Whenever we picture the stereotypical pirate, he’s usually wearing a long coat or striped shirt, is bearing a cutlass, and is sporting an eye patch. While the first two are easily explained as being appropriate for the period, the eye patch is an anomaly that seems more like a modern add-on to give the customary costume a unique touch.
The truth is, however, that the eye patch was part of pirate garb, but that leaves the question as to why. It’s unlikely that so many pirates lost an eye to warrant it becoming synonymous with piracy. While it’s probable that many pirates were covering a damaged eye, there is another plausible reason that may explain why the eye patch was so prevalent out at sea.
The popularity of patches
Buy any Halloween pirate costume and there is a very good chance an eye patch is going to be included. While it’s a staple of the iconic getup, back in the days of piracy, the eye patch was believed to have had a clear purpose.
Living with a bounty on your head and enemies at every turn, pirates needed to be ready for anything. Whether day or night, if a rival ship came too close or they happened upon a settlement worth sacking, pirates had to be ready. Come nightfall, adjusting to the shift from light to dark was essential to pillaging and plundering. To prevent the night from impeding their vision, pirates allegedly used eye patches so that they would always have one eye well-adjusted to the dark.
The importance of night vision
According to "Scientific American," it can take the human eye up to 30 minutes to adjust to the darkness. For pirates, those 30 minutes could be the difference between being left on the ocean floor and getting a jump on incoming opposing flags.
Piracy doesn’t follow a set clock, and ships were constantly moving through the night. In the event of a confrontation, it was vital that pirates could see. On starless and moonless nights, the sea could be pitch-black. Pirates who kept one eye in the dark had an advantage over those who didn’t.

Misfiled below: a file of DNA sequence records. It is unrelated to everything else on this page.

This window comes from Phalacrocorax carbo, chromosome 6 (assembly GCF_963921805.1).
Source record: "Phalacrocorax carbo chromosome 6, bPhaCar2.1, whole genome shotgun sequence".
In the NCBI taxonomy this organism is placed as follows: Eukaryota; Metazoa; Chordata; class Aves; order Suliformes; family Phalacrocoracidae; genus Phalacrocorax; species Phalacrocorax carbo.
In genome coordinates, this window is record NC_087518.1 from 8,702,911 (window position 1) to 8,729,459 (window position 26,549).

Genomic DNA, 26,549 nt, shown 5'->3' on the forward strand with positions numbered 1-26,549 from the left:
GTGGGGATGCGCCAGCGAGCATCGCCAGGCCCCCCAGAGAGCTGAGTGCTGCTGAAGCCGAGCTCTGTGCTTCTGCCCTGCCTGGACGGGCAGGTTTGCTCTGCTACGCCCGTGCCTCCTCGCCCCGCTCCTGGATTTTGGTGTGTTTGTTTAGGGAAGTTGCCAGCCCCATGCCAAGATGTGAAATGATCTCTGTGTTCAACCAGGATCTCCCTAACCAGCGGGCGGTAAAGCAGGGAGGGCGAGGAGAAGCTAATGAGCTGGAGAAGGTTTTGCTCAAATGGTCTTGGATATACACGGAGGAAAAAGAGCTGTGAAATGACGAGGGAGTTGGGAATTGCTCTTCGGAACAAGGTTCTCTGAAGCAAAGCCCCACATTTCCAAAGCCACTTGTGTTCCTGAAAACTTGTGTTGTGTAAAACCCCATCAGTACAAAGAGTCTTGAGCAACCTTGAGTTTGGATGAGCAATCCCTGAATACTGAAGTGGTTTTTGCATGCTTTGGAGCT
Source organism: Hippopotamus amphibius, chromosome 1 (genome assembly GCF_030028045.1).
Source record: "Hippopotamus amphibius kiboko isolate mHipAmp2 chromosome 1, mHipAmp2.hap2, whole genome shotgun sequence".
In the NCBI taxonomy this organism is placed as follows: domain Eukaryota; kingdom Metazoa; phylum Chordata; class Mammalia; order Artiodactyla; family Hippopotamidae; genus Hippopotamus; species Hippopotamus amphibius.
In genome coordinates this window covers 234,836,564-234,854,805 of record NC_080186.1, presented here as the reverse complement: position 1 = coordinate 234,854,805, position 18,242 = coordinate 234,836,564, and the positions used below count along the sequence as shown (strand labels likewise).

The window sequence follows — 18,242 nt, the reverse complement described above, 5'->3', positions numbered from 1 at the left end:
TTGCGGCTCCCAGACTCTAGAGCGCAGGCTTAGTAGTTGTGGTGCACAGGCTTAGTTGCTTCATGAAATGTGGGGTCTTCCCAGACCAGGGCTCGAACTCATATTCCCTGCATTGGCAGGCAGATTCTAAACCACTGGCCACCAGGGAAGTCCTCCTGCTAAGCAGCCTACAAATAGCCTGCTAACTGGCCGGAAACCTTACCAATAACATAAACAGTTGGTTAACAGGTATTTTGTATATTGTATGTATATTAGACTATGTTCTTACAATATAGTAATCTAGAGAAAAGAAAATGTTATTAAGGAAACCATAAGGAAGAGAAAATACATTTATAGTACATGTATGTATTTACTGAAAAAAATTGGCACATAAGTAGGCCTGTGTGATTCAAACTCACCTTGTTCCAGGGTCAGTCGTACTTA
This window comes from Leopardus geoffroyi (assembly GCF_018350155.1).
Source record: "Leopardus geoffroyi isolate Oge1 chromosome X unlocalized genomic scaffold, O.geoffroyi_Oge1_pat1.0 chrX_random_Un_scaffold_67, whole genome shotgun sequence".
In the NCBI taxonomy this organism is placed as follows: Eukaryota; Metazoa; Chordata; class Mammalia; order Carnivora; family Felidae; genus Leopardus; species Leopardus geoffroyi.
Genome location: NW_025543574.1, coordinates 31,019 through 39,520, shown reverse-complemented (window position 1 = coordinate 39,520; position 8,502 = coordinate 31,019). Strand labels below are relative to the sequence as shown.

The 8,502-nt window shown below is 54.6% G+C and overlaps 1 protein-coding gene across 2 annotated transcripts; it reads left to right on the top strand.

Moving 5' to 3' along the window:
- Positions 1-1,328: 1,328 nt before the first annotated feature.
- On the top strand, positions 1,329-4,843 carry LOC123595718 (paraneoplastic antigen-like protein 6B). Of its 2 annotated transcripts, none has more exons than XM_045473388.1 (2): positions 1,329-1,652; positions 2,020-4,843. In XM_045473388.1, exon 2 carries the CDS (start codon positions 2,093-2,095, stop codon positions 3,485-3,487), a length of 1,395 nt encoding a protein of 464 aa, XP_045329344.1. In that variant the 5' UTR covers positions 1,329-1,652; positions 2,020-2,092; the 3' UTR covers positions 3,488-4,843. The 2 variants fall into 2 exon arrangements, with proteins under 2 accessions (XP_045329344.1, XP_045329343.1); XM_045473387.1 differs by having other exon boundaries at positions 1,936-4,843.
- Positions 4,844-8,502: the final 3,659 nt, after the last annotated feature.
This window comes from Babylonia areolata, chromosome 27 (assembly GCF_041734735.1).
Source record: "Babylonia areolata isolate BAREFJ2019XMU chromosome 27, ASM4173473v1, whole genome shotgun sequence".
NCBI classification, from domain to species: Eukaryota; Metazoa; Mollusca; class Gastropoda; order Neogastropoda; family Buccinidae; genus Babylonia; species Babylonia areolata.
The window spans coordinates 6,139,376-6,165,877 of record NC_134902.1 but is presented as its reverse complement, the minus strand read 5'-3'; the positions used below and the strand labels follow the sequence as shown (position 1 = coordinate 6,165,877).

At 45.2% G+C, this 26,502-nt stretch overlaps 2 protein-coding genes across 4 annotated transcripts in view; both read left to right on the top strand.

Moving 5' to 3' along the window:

Is it plausible?
The issue determining whether or not this reasoning is accurate is that there are no historical records to offer confirmation. There may be no evidence or pirate artifacts that support this theory, but there are real-world applications that at least give reason to believe this theory.
The team behind the "MythBusters" TV show put this idea to the test in their 2007 pirate special. Known for taking the necessary steps to create a controlled environment and mimic the original conditions, the team set up a dark room and sent in light-adjusted eyes. In the dark maze, they stumbled and had a difficult time making it to the exit.
A second dark room served as a maze for eyes that were covered for 30 minutes. This room was completed in significantly less time.
A practice beyond piracy
To further support the notion that eye patches were used to make navigating the night easier is the fact that even the FAA recommends pilots work on their night vision. Part of the FAA Flying Handbook discusses best practices to train one’s eyes, such as avoiding sunglasses after sunset. According to the FAA, “a pilot should close one eye when using a light to preserve some degree of night vision.”
While there is a relatively long gap between the age of piracy and today, the concept remains the same. With one eye always in the dark, there is a greater chance of being able to see better regardless of how dark it might be. There may not be any solid historical evidence to support this claim, but it’s a plausible answer that gives a reason for one of life’s untold mysteries.
A historical mystery
As cool as we may think eye patches and pirates are, it’s not enough to assume that any inference of why pirates wore them is true. While the reasoning may make sense, until some historical document or journal clearly states the purpose of eye patches, the answer will forever be an assumption.
Considering how dangerous the life of piracy was, the argument of damaged or missing eyes will always be in the shadows, as if to cast doubt on the idea that it was all about seeing in the dark.